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What will be the significance of associations like ours in 10 or even 20 years? Will we still have an impact on society? I believe associations today are seeing a new horizon unfolding. We’re realizing that in order to remain relevant in the future, now is the time for us to be more forward-thinking. We need to break away from the old image of associations and craft a new one.
Associations have been around a while; some are more than 100 years old. In 2010, the U.S. had 92,000 trade and professional associations according to ASAE. But have associations really changed as they’ve multiplied? Many now find it is increasingly challenging to persuade members to attend their conferences, seminars and networking events. Most people today would rather connect remotely instead of face-to-face. It’s probably safe to say that most members or volunteers of an association have witnessed these changes as well. Associations need to position themselves for the next century.
The dominance of digital communities has resulted in a precipitous decline in the number of members associations can attract and hold. American Medical Association, for example, has 25 percent of all physicians as members today; in 1965, that number was 75 percent.
In June 2011, NPR correspondent Linton Weeks explored the current state of associations. In the piece “Time for Associations to Trade in Their Past?,” Weeks contends that associations are stagnant, that they haven’t evolved with a planet that’s addicted to and fascinated by iPads and iPhones. People still find themselves drawn to connecting with like-minded people, but that interaction for the most part has moved online.
All of which leads me to wonder - why should people continue to associate with associations? At ASME, we sense that members and volunteers want associations to captivate them with new possibilities and information for their fields, for the future, and for the world.
We believe the key to staying relevant is to emphasize strategic areas: embrace social entrepreneurship, support transformational technology, aim for global impact, and develop an international workforce. I am suggesting that associations should show, once again, the value of actual social networking- in person – by re-engaging their members, volunteers and others who are passionate about being involved in these areas.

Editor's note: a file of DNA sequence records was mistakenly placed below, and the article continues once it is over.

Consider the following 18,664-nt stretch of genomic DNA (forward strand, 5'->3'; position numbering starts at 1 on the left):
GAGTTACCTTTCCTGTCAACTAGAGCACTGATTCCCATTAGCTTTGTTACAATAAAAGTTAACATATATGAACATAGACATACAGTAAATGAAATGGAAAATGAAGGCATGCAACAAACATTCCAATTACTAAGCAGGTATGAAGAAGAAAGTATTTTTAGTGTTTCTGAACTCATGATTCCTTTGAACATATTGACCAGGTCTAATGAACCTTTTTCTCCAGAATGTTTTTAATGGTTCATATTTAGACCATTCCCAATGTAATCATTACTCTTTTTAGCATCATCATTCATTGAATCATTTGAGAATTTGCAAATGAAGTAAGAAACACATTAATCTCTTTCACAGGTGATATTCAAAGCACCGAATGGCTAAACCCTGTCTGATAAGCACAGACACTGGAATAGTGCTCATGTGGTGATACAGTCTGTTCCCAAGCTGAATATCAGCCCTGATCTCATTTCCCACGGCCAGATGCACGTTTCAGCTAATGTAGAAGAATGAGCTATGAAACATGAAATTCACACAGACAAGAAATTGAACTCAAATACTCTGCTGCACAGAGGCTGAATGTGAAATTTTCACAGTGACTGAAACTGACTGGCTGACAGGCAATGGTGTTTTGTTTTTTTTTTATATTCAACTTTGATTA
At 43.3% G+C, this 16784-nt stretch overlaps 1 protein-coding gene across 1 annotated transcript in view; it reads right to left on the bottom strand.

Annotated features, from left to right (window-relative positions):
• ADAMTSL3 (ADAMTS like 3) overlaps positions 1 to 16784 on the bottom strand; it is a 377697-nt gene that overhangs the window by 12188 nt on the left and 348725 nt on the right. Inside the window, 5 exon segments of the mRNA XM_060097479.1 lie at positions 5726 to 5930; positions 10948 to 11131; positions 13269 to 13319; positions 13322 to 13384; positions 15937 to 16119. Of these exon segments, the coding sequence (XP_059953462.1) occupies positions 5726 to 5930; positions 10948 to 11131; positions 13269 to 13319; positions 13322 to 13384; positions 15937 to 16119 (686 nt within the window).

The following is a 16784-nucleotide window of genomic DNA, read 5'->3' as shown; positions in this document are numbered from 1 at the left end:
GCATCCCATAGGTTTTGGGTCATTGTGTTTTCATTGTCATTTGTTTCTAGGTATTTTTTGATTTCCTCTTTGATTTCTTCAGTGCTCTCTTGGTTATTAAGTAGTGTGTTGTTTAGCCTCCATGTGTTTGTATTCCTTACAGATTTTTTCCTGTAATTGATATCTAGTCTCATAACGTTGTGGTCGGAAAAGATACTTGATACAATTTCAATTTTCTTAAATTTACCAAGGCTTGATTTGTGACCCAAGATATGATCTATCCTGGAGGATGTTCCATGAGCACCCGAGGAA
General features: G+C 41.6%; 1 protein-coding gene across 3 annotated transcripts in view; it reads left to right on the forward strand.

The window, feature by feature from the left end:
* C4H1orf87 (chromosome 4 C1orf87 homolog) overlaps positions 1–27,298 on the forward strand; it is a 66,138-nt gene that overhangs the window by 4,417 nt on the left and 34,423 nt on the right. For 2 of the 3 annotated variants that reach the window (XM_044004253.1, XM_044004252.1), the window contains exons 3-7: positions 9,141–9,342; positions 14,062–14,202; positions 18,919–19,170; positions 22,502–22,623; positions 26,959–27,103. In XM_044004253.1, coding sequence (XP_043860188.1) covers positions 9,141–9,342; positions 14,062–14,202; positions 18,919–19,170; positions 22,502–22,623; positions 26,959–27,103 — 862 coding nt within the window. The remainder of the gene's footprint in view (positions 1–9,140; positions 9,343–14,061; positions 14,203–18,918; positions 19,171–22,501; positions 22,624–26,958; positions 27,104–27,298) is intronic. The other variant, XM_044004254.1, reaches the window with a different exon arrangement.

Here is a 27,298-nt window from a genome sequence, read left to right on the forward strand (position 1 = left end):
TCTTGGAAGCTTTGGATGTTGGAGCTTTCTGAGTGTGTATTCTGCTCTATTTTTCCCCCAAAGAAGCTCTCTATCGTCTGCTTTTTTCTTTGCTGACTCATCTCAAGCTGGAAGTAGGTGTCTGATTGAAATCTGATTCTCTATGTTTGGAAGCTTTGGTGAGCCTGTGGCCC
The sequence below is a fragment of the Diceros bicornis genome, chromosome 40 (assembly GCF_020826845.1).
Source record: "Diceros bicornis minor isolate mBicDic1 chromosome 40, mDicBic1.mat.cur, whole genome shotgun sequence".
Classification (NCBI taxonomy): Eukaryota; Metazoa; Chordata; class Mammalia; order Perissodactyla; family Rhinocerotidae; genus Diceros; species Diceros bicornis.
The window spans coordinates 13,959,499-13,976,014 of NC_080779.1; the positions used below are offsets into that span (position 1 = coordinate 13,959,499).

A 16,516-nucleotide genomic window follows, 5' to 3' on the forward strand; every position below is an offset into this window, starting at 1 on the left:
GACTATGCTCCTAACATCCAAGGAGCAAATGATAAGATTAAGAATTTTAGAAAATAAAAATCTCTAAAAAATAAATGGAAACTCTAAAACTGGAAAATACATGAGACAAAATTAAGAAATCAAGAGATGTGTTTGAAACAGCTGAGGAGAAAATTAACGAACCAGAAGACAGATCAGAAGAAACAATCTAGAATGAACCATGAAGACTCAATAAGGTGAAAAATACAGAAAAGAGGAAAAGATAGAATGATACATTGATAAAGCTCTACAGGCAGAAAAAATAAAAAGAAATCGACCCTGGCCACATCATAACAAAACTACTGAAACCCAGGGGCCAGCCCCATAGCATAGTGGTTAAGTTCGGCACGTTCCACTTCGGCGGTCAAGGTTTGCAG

Historically, people have been drawn to associations because they want to feel that they’re a part of a community, devoted to making the world a better place. I believe associations can be that place now and in the future, if they re-position themselves as organizations that can inspire collaboration and knowledge sharing.
I like to say that ASME is a hybrid organization – we’re market-oriented and mission-centered. Engaging with more than 125,000 members, we’re supporting a vast range of efforts by engineers worldwide, including in Engineering for Change, www.engineeringforchange.org, an online community devoted to sharing engineering knowledge and solutions that advance global development. Efforts like this allow engineers – including many members of ASME – the opportunity to participate directly in developing solutions, whether in energy infrastructure, clean water technology, or in so many other areas that the world relies on us, the engineers, to solve.
Yes, our members are digital, but they also gain an amazing sense of community when they attend our conferences, workshops and seminars. There’s a strong sense that everyone who attends is a participant in making the world a better place. That is one powerful advantage, one amazing tool and the main reason why I think digital connections can never replace associations.
I imagine that in five to 10 years from now, associations will have reinvented themselves and will play a key role in positioning fresh ideas on issues and problems that concern all 7 billion of us - for the next century.
Loughlin is executive director of the American Society of Mechanical Engineers, New York. Contact him at firstname.lastname@example.org. ASME is a not-for-profit professional organization that enables collaboration across all engineering disciplines, while promoting the vital role of the engineer in society.